Following years of decline the Brazilian government has announced the rate of deforestation in the Amazon has increased 28 percent between August 2012 and July 2013. Brazil's Environment Minister Izabella Teixeira announced that the government is looking to reverse what she called the "crime" of deforestation. Environmental activists are blaming the rise in deforestation on a controversial reformation made to Brazil's forest protection law. According to the BBC, the statistics show that the area suffering from the most deforestation was 2,225 square miles in August 2012 compare with the 1,765 square miles it currently spans.

The Amazon rainforest is able to absorb large amounts of carbon dioxide which makes it a useful tool in the fight against global warming. Last year it was reported that the Amazon was in the midst of its lowest deforestation year since monitoring of the decline began. The decline in deforestation began in 2009 and has been steady until last August. Blame for the rise in deforestation can be placed on the vast farming and soybean production coming out of the northern state of Para and the western state of Mato Grosso.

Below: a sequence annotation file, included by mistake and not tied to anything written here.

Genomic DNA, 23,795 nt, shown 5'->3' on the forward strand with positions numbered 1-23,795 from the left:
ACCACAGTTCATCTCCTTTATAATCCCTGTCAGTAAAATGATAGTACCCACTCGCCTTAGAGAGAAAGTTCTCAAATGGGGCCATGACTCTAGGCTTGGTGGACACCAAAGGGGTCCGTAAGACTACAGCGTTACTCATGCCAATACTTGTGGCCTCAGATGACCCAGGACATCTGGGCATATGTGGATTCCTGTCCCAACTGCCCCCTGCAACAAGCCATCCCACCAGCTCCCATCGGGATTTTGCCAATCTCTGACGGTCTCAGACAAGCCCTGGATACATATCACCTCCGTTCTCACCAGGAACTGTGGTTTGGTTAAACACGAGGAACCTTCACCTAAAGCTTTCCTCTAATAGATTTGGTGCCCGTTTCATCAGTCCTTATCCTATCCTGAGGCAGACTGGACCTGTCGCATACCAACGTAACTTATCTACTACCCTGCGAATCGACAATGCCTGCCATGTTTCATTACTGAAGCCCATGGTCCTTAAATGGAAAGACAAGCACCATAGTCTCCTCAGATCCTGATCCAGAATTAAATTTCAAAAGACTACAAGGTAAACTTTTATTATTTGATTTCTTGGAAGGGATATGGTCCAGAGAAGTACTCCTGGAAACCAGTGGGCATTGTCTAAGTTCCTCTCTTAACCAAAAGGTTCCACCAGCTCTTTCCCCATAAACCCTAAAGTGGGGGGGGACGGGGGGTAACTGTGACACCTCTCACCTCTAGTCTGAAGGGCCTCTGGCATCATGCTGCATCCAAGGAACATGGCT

Teixeira also blamed the rise on what she called ineffective monitoring of the Amazon by federal authorities. Teixeira will be meeting with senior environmental officials in the Amazon region to try to determine what needs to be done in order to preserve the shrinking forest. "The Brazilian government does not tolerate and does not accept any rise in illegal deforestation," Teixeira said. The minister was sure to show her insistence that the Brazilian government is committed to reducing deforestation. "Our commitment is to overturn any increase in in deforestation; our goal is to eliminate deforestation."

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